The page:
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Village People

“The White Ribbon” argues that rural life isn't always simple.



German director Michael Haneke loves exploring what people do behind closed doors, and it never happens to be noble, whether it's the sexual perversions of a music professor in “The Piano Teacher” or the havoc wreaked by miscreants in a quiet suburb in “Funny Games.”

In “The White Ribbon,” he investigates the provincial milieu of a protestant German village to challenge what archetypal characters might be up to between bringing in the harvests. Evidently, not much good either, as we're thrust into a world in which the most rigorous moral values often are entrenched ignorance in disguise that results in a lot of harm. And that's when the people aren't purposefully hurting each other, or having an accident befall them for which that they have no precaution or cure. Life may have been simpler back then, but simpler doesn't always mean better.

Assembled with a uniformly excellent cast, the black and white film (with English subtitles) is narrated by an amiable school teacher (Christian Friedel) who recounts his courtship of a young nanny (Leonie Benesch) in a rustic village during a period of unusual turmoil on the eve of World War I, in which a series of heinous and anonymous crimes are committed, somewhat exacerbating the normal daily grind. As we get to know these rural neighbors we realize Haneke (who co-wrote the story with Jean-Claude Carriere) has created a who's who of the setting's archetypes only to try to undermine our natural preconceptions about them.

In addition to the school teacher and the nanny, there's the country doctor (Rainer Bock), the pastor (Burghart Klaussner), the weathered farmer (Branko Samarovski) with children piled to the rafters, and on and on — all graciously lorded over by a stately baron (Ulrich Tukur) and his wife (Ursina Lardi). Various farmhands, midwives and golden-haired lasses set us up, with Haneke slowly pulling out the rug. While we get to know these characters, their private lives become something of a horror show in which almost no one escapes committing or receiving injury.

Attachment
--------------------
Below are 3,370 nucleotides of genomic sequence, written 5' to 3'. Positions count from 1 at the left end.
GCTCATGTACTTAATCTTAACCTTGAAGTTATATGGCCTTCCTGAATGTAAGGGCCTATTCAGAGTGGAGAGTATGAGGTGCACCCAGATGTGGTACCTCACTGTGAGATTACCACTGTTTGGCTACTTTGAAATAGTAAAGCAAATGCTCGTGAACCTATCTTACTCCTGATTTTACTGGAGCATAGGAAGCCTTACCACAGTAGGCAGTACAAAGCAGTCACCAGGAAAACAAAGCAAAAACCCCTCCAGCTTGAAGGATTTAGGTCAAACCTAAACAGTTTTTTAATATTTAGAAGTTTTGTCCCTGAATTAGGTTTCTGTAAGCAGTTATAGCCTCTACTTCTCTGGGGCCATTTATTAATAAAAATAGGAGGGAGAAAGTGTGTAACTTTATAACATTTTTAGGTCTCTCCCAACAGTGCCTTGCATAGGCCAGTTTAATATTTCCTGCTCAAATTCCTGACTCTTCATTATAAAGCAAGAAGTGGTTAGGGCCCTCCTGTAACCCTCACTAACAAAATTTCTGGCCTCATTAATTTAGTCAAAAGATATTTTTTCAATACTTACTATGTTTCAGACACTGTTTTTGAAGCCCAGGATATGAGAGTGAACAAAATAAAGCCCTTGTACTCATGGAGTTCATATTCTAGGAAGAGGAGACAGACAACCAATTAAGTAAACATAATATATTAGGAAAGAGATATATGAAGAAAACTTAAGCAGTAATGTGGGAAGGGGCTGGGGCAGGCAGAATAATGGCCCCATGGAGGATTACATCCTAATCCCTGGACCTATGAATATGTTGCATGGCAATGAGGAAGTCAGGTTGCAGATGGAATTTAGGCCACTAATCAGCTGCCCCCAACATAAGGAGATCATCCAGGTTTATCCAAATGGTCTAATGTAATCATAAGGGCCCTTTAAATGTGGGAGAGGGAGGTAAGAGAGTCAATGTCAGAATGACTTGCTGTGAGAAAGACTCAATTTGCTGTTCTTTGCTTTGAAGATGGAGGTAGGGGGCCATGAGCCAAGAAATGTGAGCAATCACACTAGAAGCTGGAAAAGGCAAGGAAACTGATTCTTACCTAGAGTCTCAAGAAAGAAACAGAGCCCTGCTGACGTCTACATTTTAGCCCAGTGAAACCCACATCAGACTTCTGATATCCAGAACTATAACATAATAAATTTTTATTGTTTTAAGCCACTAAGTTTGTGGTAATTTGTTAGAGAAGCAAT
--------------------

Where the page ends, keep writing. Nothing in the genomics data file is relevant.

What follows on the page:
Haneke uses these self-destructive and malicious acts, along with random misfortunes, to set up interesting parallels, such as the doctor and pastor who both abuse their children. One man does so for his own pleasure, the other for the pleasure of saving his children's souls. Then there's the nanny and her eventual replacement (Birgit Minichmayr) after she's fired for no reason. One is a good girl and the other is a bad girl, and you can guess which one the baron wants around.

There's more than one moment of divine humor in the injustice of it all. You have to wonder how the pastor keeps a straight face, tying his son's arms to his bed at night to keep him from masturbating, weeks after he ties the white ribbon of the title to two of his children's arms to remind them of purity. At another point two detectives show up, sent to the village by some nearby but faceless authority to get to the bottom of the anonymous crimes, acts of spite that have shocked the community like rural terrorism. But — surprise — their interventions and ineffectual bullying only cause more suffering.

And yet even before those two begin shaking a small child to “get her to talk,” Haneke's film begins to show cracks. He plainly overplays his hand in one particular scene, in which the doctor breaks up with his mistress (Susanne Lothar) by verbally abusing her beyond his own endurance and into the realm of the ridiculous. By the time we've begun to wonder, “Does anything good ever happen here?” the Great War arrives. It doesn't as much loom over the movie as strike a sour note from a trombone over its conclusion, disappointing even the relief of relinquishing our duty to bear witness.

There are arguments for and against “The White Ribbon” centering on its allegorical implications, but they might give the movie too much credit. The idea that all these people suffered in the movie for no reason, because World War I obliterated them anyway, might be a better notion. But does Haneke care? If someone complained that he's interested only in making his characters miserable for his own amusement, the solid and engrossing first two-thirds or so of “The White Ribbon” would argue against it, but then the last bit would, unfortunately, argue for it. (R) 144 min. HHHII


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